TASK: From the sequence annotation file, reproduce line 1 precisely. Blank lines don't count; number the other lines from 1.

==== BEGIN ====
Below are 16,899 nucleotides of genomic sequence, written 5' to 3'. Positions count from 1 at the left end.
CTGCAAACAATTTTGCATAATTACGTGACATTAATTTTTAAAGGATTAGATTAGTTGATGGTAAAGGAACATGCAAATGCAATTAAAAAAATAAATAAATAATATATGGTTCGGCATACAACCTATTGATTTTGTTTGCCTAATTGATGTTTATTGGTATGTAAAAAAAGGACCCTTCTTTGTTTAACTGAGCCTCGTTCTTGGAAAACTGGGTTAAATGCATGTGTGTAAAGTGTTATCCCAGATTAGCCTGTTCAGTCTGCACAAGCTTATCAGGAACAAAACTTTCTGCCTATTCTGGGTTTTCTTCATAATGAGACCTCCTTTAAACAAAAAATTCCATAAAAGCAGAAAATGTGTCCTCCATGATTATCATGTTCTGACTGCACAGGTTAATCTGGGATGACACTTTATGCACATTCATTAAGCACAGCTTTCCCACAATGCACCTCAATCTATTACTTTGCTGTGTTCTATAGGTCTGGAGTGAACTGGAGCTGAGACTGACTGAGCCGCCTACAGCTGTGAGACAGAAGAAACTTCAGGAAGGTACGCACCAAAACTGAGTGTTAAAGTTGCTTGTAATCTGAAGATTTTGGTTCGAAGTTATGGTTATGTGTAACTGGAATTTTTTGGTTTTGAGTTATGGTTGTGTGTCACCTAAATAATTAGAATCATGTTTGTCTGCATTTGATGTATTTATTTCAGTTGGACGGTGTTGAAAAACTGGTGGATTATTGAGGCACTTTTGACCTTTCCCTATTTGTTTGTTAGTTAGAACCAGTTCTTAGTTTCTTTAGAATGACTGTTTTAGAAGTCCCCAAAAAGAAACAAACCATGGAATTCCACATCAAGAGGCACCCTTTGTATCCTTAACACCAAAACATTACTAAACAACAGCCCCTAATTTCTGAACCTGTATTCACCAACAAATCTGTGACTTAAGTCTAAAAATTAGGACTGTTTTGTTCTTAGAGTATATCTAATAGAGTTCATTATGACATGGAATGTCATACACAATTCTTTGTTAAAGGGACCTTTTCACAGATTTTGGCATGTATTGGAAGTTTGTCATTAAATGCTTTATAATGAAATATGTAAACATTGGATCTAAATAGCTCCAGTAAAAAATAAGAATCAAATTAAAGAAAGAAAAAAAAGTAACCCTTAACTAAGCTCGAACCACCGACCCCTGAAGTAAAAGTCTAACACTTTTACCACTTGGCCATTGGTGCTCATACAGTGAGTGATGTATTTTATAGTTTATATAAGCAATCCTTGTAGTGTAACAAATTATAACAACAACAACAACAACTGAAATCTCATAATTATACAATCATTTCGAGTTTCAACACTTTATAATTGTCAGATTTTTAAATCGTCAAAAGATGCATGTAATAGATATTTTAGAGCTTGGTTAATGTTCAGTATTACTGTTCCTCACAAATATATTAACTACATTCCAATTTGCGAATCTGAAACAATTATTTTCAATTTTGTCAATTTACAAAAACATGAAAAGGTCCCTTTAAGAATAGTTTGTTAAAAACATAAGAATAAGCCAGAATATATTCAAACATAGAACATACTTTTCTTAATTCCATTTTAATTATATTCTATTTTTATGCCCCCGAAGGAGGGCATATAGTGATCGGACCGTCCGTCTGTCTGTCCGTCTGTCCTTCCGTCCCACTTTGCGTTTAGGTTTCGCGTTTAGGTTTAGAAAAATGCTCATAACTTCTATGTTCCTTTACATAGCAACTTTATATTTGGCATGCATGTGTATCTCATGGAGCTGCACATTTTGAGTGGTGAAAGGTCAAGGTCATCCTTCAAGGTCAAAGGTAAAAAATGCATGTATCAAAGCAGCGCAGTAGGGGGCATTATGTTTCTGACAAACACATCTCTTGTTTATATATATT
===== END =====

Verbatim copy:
Below are 16,899 nucleotides of genomic sequence, written 5' to 3'. Positions count from 1 at the left end.